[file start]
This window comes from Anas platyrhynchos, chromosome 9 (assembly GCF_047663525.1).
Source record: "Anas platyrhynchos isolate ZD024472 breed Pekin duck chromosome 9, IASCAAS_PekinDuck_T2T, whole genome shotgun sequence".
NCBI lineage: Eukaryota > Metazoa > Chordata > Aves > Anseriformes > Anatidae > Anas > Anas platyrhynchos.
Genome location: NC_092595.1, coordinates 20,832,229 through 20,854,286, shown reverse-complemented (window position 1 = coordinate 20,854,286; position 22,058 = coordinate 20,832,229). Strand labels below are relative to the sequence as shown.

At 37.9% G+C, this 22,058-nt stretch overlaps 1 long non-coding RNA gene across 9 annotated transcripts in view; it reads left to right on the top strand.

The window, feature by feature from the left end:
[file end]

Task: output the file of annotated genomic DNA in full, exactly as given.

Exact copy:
This window comes from Anas platyrhynchos, chromosome 9 (assembly GCF_047663525.1).
Source record: "Anas platyrhynchos isolate ZD024472 breed Pekin duck chromosome 9, IASCAAS_PekinDuck_T2T, whole genome shotgun sequence".
NCBI lineage: Eukaryota > Metazoa > Chordata > Aves > Anseriformes > Anatidae > Anas > Anas platyrhynchos.
Genome location: NC_092595.1, coordinates 20,832,229 through 20,854,286, shown reverse-complemented (window position 1 = coordinate 20,854,286; position 22,058 = coordinate 20,832,229). Strand labels below are relative to the sequence as shown.

At 37.9% G+C, this 22,058-nt stretch overlaps 1 long non-coding RNA gene across 9 annotated transcripts in view; it reads left to right on the top strand.

The window, feature by feature from the left end: